Jeff Solomon, CEO, Cowen, Inc., raised concerns regarding the small business funds initiative and Markets in Financial Instruments Directive II (MiFID II) research impact on small business. Miller said the small fund outreach initiative is helping to address and seek solutions for issues faced by smaller funds, such as angels and others, to fill a void for small business investment.

Panel II: Discussion of Capital Formation Advisory Committee Future Steps and Areas of Focus

Panel Presentations

Miller expressed a desire to address the “gray area” moving forward for innovation purposes, as well as collaboration across all state and federal government agencies.

Clayton said the compliance structure needs to be addressed to prevent barriers to entry for entrepreneurs. He also noted how important it is to investors to reform the accreditation process as well as lessen the risk for those who obtain it, as they currently run the risk of losing everything on one deal. Clayton discussed the need to align retail investment to management and institutional investment in order to provide more protection and lessen the “priming” of retail investment.

Roisman discussed the importance of improving areas that have evolved in the markets, as well as increasing liquidity flow in the secondary markets. He also said it would be beneficial to understand how stages of each cycle work, and utilizing debt raising as an important tool.

Robert Fox, National Managing Partner, Professional Standards Group, Grant Thornton LLP, said having consistent investor protection and harmonized requirement components would be beneficial, as several requirement changes can be costly for companies undergoing mergers. He recommended weighing the voice of both investors and entrepreneurs in discussions.

Carla Garrett, Corporate Partner, Potomac Law Group PLLC, said resources and programs for small businesses are limited, and the committee should help companies understand what vehicles are available. She said the patchwork of exemptions are difficult to understand and harmonization would “be nice.” Garrett added that liquidity for employees and others in private companies would be another area to educate in terms of exercising the options of utilizing secondary markets.

Youngro Lee, CEO and Co-Founder, NextSeed, said certain investor protection assumptions, like losing everything in one deal, are not true today. He said looking at the types of both investments and investors would benefit the rulemaking process. Lee said crowdfunding provides investment to cities and markets which would not otherwise have seen such investment. Lee said local investors need the opportunity to invest and see higher potential returns, and that crowdfunding is about investing in areas of interest and that the risk-reward analysis is not available. He noted two areas of potential concern for crowdfunding are the legal and secondary markets.

Terry McNew, President and CEO, MasterCraft Boat Holdings, said there is a choking pipeline of starting new companies through investment, and the cost for entry is costing great ideas. He recommended simplifying the path forward, and not overcomplicating the float requirements. McNew recommended wrangling out unnecessary regulation and balancing the risks.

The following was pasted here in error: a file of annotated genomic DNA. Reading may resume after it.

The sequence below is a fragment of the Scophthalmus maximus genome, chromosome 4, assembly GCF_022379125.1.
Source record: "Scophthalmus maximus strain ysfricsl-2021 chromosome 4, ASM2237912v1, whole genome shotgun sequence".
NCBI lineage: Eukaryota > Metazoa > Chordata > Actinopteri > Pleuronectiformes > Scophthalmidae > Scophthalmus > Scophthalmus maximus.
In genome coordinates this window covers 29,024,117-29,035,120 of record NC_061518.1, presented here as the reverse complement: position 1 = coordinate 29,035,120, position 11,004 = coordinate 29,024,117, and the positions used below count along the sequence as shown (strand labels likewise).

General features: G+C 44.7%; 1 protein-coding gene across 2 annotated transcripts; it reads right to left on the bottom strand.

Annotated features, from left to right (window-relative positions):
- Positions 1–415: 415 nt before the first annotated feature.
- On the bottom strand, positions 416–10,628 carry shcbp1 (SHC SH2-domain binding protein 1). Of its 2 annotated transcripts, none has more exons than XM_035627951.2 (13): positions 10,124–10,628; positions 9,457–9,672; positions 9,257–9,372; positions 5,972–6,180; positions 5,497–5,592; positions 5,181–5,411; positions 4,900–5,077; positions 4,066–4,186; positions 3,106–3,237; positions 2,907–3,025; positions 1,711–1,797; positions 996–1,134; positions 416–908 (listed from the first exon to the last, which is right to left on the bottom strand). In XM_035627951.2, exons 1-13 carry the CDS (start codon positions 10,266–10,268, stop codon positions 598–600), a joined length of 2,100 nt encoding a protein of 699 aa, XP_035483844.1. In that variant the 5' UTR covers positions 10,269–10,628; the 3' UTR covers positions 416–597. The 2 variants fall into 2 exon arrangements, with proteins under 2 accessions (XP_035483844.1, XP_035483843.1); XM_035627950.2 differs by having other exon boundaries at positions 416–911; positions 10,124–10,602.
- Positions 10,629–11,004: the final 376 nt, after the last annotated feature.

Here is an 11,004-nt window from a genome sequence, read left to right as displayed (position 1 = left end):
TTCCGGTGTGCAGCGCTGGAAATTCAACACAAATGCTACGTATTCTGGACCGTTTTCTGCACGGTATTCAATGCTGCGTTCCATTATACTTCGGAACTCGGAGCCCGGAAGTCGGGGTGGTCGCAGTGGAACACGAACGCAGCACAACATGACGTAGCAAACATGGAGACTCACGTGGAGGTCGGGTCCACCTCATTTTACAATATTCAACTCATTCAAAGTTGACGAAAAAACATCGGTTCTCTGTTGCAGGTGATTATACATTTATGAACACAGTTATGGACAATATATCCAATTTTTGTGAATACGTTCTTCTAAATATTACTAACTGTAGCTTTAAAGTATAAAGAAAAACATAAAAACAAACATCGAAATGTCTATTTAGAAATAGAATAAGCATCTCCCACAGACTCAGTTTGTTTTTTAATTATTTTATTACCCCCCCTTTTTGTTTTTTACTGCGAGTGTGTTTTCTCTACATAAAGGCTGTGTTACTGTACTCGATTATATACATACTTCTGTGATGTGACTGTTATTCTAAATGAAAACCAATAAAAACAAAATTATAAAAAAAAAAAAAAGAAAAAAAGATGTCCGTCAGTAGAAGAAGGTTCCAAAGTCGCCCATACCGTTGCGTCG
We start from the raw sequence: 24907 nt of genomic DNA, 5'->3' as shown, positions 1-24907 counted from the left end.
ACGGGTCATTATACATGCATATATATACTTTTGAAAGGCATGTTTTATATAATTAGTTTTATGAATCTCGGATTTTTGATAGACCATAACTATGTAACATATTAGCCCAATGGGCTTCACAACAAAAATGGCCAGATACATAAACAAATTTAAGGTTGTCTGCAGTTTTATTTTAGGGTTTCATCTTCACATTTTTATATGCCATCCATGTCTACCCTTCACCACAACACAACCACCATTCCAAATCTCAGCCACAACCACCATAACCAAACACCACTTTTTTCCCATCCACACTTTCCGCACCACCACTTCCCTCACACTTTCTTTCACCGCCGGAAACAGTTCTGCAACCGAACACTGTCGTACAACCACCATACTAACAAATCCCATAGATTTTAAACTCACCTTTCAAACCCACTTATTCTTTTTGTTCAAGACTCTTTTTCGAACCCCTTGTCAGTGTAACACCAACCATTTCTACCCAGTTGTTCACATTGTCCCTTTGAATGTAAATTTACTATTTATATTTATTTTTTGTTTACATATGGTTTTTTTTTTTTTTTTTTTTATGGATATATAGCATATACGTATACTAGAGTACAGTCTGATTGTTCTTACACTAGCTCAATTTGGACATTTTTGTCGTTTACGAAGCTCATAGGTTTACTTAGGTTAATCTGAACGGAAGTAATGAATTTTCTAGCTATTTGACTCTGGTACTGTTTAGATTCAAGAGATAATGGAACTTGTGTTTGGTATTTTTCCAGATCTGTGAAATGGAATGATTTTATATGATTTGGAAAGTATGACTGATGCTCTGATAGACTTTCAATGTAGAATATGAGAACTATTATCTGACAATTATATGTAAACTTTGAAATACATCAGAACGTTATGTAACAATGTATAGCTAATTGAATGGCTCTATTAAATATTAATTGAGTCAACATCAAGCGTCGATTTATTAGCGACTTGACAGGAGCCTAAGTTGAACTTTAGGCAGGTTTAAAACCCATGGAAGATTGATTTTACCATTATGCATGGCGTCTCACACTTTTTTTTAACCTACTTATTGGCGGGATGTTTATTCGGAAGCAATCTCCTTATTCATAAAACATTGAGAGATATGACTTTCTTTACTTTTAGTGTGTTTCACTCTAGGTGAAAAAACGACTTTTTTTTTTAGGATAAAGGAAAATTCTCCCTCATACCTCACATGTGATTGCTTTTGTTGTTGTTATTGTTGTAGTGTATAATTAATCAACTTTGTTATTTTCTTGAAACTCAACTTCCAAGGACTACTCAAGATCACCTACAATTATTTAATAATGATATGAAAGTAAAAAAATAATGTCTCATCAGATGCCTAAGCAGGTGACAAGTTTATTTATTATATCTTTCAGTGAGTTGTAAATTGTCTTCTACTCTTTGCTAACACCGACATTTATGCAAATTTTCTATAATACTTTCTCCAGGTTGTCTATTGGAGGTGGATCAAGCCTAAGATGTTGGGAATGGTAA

Catherine Mott, Founder and CEO, BlueTree Capital Group, Allied Angels, and Venture Fund, expressed her support for angel investing, and referenced the Helping Angels Lead Our Startups Act (HALOS), in efforts to support angel investment and provide clarity to accredited investors. She said angel investment has “come out of the woodwork” in states with a tax credit, leading to job creation and company investment. Stephen Graham, Co-Chair, Fenwick & West LLP’s Life Sciences Practice, also said he would like to see clarity brought to the definition of accredited investor.

Jason Seats, Chief Investment Officer, Techstars, said investor protections should be focused on small business needs compared to the idea of investor experience in capital markets. He acknowledged that the committee is looking into private retail investment transitions, and recommended that the committee look at how much investor protection may adversely be causing harm to investors. Seats added that the average life cycle of investor funds is extending, leading to areas of the secondary market being utilized, and should be looked into further, especially regarding liquidity.

Jeffrey M. Solomon, CEO, Cowen, Inc, said that as markets have changed in the last 20 years, harmonization efforts should work to incentivize the individual investment to private access for retail investment. Solomon called for SEC guidance for individual investment alongside the sophisticated professional investors and said syndicates could help redefine how deals outside of exemptions look for investors. He also pointed to the decline in venture exchanges and said there is a need to create an attraction for them. Solomon said the decline in the number of public companies today compared to 1998, but mentioned specific markets opening up in the public process, like the biotech sector, and said there should be a right mix to utilizing the secondary markets.

Hank Torbert, President, AltaMax, LLC, expressed the importance of creating an environment for investors in specific markets, whether they are inside or outside the community being invested in. He also suggested providing incentivizes for banks and other local business investment. Torbert discussed the need to reign in those who are misleading companies, and for better management of this issue.

Gregory Yadley, Partner, Shumaker, Loop & Kendrick, LLP, said he supports companies’ ability to raise capital and the “wise” utilization of capital. He said companies should be able to breathe their ideas, and that there is a need for an intersection of what an offer is, noting that who companies can talk to in raising capital is important. Yadley expressed his desire to address the finders issues, the clarity of the definition of an accredited investor, and allowing entrepreneurs the ability to tell their story without worrying about violating the law.

The committee meeting concluded with the adoption of the committee By-Laws, with the exception of Sec (i), known as the Roberts Rules of Order.